Connie and I, along with four others on our team (none from Wayside), returned from South Africa on April 24.
We were invited to be the keynote speakers with an organization called Unity for Africa. John Ofoegbu, from Nigeria and now in San Antonio, is the director. We are still processing what actually happened. We went with our agenda in mind and God had another purpose in His mind. Instead of building on a firm foundation already established we found ourselves speaking on basic themes such as forgiveness, reconciliation, self-control, purity and holiness.
One night I changed what I had planned to speak on at the last minute sensing that God wanted me to speak on forgiveness. When I finished nearly half of the attendees (pastors and spouses) raised their hands for prayer, admitting publicly that they struggle with an unforgiving spirit. When I spoke on sexual immorality and defined it as any sexual relationship outside of the marriage bond, nearly half once again, admitting that they had a problem in this area, raised their hands for prayer, including some of the leading pastors. Mistresses seem to be rather common, even among the pastors. One man text-messaged back to the S. African director, Simon Ofoegbu, that “I did not know that what I was doing was wrong until Pastor Troxel pointed it out from the scriptures.” More than 30% of the girls between their teen years and mid 30’s are carriers of HIV.
Two other major problems we encountered were first of all, there are racial tensions even among pastors. The end of apartheid seemed to do little to change this. This was quite clear from the first day of the conference. Some did not come back because they weren’t properly acknowledged on the opening night. Some even boycotted our conference encouraging others not to go because we were white foreigners, or from other African countries outside of S. Africa. It is not just a black-white issue. It is black versus blacks migrating in from other African countries, and a great number of Indians also add to the racial mix. One black pastor from Nigeria told of how he was beaten up in front of his wife and daughters. He would not file charges. It took him a month to heal. Another pastor from Zambia, just one week earlier, had a mob of 250 people show up one night outside of his house in the projects and knocked the “cardboard” windows out looking for him. Fortunately he was not there. Neighbors took his son and hid and protected him. His wife died 8 years ago. He and his 9 year old son live in constant fear of their lives. There is an underlying rumor of fear among the 4,000,000 remaining whites in a country with a total population of 48,000,000, that once Nelson Mandela is no longer a presence and influence there, there will be a major bloodbath.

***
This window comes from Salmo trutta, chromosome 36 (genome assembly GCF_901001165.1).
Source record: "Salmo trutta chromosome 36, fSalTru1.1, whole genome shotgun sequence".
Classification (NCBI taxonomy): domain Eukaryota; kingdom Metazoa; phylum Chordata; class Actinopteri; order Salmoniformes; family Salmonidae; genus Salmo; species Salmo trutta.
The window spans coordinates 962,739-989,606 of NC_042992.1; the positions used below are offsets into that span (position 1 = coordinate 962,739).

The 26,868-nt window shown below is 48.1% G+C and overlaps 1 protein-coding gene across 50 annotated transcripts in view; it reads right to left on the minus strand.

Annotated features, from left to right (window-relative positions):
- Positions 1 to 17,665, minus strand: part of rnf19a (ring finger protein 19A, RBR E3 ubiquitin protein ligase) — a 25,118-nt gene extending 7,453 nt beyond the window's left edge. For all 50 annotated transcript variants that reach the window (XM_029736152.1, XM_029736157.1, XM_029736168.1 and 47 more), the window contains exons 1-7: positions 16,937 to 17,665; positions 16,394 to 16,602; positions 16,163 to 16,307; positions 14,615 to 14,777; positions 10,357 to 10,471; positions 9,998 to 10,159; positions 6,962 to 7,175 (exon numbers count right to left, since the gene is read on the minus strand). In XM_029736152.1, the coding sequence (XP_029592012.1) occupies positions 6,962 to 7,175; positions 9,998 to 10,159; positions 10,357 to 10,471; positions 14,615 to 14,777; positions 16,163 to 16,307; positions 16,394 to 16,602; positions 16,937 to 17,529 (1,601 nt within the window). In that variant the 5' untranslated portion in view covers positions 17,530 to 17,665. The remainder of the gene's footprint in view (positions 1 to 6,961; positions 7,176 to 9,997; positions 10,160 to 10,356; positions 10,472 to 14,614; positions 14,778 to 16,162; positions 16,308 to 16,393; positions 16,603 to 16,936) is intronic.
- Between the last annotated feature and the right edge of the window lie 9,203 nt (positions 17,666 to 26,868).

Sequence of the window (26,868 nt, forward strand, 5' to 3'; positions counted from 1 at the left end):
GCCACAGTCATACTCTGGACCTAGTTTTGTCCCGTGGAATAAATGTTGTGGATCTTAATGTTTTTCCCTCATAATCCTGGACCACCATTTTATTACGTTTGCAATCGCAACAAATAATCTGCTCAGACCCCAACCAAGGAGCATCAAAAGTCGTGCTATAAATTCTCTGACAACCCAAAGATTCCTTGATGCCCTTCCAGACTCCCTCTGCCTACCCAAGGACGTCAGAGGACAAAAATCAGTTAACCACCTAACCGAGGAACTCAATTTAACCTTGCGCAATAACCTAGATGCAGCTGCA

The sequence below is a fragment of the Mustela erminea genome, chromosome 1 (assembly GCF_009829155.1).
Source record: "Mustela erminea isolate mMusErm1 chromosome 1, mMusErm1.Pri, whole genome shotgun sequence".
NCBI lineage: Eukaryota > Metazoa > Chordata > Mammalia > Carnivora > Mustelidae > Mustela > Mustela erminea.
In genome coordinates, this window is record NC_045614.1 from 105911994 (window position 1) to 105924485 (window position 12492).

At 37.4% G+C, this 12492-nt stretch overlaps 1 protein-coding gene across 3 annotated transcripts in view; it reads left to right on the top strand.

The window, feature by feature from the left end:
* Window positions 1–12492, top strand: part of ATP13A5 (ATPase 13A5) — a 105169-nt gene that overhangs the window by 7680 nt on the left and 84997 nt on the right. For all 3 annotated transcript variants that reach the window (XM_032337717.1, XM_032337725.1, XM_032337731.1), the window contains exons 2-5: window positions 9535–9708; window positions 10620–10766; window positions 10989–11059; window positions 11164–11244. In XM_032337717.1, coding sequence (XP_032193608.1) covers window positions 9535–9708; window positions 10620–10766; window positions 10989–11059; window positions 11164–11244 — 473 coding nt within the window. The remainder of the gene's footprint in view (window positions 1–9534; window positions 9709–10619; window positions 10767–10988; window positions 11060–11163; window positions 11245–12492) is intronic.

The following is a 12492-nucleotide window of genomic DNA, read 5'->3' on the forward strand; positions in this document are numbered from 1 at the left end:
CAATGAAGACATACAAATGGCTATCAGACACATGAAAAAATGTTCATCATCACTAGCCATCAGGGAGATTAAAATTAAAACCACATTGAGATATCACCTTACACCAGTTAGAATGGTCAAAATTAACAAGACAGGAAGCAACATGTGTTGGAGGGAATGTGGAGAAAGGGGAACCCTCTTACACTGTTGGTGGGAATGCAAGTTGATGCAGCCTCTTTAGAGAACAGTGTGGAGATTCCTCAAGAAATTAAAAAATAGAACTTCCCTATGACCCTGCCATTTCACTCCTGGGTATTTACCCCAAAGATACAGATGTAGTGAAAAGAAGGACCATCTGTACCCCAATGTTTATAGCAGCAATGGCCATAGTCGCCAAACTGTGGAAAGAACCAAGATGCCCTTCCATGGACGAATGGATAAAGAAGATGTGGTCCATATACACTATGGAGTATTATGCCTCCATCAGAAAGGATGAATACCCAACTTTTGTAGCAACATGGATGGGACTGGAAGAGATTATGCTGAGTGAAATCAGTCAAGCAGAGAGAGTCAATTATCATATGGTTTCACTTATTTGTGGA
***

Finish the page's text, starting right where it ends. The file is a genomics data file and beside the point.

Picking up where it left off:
Secondly, their primary exposure to Christianity is of the “Signs and Wonders, Gifts of Healing, etc.,” compliments of Benny Hinn and a number of others. Every problem seems to have behind it some demonic power and presence. We heard some rather strange things. There is no depth of teaching or understanding of the Scriptures. This was very disheartening to me. Gatherings tend to be of a pep rally variety. I do think that we gave them something different that was attractive to many. They greatly desire that we return next year and they promise that it will be far different. This time around seemed to be a testing of the waters. Pray with us as to whether or not God would have us to go back next year.
I ended up speaking 19 times and Connie spoke 7 or so. It has been a blessing for me to see how Connie is being used and speaks so naturally, knowledgably, and passionately to both men and women. She has truly come into her own. They even wanted her notes on one message for a “Bible College” course in the area. They called her “Pastor Connie,” and I was called “Man of God.” So, we expect a little more respect around here. JK
It is a long way from here to there and back. First we went to Chicago, then a 3 hour layover and another 8 hour flight to Amsterdam, then another 3 hour layover and another 10 plus hours to Johannesburg. I did have some fruitful times of witness on the most of the legs of the journey, which made the time go faster. But, it is still a long way to go. We came back via the same route.
We so much appreciate your support and encouragement. This is what keeps us going. Pray for S. Africa. Apart from a spiritual awakening I do not see much hope for their future. Pray for us as we try to discern whether or not we should make a return trip next year.
Remember Paul’s words in I Thessalonian 5:16-18 “Rejoice always. Pray without ceasing. In everything give thanks; for this is the will of God in Christ Jesus for you.”
Thank you our dear friends.
Steve and Connie